by Katherine T. Steele, Andrew P. Steenhoff, Craig W. Newcomb, Tumelo Rantleru, Rudo Nthobatsang, Gloria Lesetedi, Scarlett L. Bellamy, Jean B. Nachega, Robert Gross, Gregory P. Bisson
Adverse outcomes occurring early after antiretroviral therapy (ART) initiation are common in sub-Saharan Africa, despite reports of high levels of ART adherence in this setting. We sought to determine the relationship between very early ART adherence and early adverse outcomes in HIV-infected adults in Botswana. Methods
This prospective cohort study of 402 ART-naïve, HIV-infected adults initiating ART at a public HIV clinic in Gaborone, Botswana evaluated the relationship between suboptimal early ART adherence and HIV treatment outcomes in the initial months after ART initiation. Early adherence during the interval between initial ART dispensation and first ART refill was calculated using pill counts. In the primary analysis patients not returning to refill and those with adherence <0.95 were considered to have suboptimal early adherence. The primary outcome was death or loss to follow-up during the first 6 months of ART; a secondary composite outcome included the primary outcome plus incident opportunistic illness (OIs) and virologic failure. We also calculated the percent of early adverse outcomes theoretically attributable to suboptimal early adherence using the population attributable risk percent (PAR%). Results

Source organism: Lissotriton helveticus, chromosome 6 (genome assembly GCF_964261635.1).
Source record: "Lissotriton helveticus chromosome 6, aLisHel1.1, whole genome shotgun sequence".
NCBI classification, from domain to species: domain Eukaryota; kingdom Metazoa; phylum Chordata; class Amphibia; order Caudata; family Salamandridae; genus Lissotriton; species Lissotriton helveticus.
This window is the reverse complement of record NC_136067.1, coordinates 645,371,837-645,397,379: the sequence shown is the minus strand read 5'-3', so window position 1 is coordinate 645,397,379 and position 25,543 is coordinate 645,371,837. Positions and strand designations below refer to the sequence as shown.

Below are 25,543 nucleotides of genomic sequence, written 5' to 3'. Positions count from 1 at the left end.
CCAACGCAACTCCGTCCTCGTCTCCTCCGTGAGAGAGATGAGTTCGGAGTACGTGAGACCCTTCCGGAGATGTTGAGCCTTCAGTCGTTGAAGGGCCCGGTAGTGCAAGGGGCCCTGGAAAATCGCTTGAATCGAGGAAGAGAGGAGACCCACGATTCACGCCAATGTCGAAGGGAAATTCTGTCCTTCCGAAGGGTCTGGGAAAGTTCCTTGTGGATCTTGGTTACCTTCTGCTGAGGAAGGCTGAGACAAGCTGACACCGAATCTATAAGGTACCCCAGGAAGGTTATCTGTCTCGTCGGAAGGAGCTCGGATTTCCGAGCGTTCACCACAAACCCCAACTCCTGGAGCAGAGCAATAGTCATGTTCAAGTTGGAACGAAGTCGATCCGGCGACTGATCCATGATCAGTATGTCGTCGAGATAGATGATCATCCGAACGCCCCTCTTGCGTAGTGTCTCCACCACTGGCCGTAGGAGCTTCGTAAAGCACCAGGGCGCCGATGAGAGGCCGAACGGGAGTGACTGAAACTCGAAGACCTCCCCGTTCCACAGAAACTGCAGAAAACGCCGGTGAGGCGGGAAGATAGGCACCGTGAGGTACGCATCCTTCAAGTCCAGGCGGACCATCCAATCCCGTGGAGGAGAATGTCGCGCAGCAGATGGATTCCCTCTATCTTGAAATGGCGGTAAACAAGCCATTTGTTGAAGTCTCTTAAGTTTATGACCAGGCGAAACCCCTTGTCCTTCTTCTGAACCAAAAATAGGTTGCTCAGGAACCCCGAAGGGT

Suboptimal early adherence was independently associated with loss to follow-up and death (adjusted OR 2.3, 95% CI 1.1–4.8) and with the secondary composite outcome including incident OIs and virologic failure (adjusted OR 2.6, 95% CI 1.4–4.7). However, of those with early adverse outcomes, less than one-third had suboptimal adherence and approximately two-thirds achieved virologic suppression. The PAR% relating suboptimal early adherence and primary and secondary outcomes were 14.7% and 17.7%, respectively. Conclusions
Suboptimal early adherence was associated with poor outcomes, but most early adverse outcomes occurred in patients with optimal early adherence. Clinical care and research efforts should focus on understanding early adverse outcomes that occur despite optimal adherence.